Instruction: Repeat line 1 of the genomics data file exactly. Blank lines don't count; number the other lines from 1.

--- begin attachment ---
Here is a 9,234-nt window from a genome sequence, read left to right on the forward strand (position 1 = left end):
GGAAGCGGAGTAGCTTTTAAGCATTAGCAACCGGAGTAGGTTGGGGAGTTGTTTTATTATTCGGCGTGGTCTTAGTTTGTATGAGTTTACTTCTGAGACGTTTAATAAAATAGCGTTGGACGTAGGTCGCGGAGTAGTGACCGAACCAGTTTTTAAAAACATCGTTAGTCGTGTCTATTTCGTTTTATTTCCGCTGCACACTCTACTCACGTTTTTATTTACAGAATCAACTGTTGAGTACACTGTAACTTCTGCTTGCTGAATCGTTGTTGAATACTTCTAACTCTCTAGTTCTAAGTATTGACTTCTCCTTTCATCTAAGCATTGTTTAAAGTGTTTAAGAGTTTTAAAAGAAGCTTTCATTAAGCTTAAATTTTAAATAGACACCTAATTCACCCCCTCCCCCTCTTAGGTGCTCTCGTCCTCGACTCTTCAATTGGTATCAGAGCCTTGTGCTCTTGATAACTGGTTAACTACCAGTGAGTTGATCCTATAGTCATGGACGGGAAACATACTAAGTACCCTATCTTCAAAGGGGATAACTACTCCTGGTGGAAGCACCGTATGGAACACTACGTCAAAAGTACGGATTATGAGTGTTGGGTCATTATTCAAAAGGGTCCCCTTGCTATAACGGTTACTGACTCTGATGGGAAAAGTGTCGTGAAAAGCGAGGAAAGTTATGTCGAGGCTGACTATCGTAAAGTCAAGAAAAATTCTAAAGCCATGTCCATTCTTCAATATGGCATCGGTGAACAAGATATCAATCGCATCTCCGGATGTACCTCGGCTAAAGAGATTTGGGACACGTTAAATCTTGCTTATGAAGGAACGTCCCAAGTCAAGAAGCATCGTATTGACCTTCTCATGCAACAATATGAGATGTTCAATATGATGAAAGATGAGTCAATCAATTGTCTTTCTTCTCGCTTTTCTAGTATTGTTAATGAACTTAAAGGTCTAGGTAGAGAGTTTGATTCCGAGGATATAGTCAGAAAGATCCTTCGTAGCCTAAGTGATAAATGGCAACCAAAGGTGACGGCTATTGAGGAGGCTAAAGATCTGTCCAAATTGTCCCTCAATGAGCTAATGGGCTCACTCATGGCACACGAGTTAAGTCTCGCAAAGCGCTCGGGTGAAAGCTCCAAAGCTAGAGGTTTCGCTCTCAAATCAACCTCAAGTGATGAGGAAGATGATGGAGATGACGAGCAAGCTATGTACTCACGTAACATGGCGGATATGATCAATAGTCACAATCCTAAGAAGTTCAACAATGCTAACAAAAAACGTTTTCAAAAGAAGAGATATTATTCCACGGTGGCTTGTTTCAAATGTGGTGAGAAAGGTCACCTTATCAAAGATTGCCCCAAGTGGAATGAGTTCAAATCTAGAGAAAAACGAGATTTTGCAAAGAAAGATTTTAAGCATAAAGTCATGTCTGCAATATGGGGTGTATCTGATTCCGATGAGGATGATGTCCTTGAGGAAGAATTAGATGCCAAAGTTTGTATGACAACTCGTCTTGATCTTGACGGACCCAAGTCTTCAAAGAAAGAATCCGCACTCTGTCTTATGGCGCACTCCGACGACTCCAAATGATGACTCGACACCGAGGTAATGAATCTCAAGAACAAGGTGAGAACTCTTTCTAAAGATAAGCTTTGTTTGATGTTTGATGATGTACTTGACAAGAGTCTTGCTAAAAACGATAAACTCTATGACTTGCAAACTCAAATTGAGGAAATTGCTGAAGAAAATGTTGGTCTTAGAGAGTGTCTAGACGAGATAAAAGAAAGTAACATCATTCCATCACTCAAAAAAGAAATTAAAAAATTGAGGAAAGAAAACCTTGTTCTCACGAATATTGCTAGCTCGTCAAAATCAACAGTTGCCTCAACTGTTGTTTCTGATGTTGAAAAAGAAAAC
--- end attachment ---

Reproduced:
Here is a 9,234-nt window from a genome sequence, read left to right on the forward strand (position 1 = left end):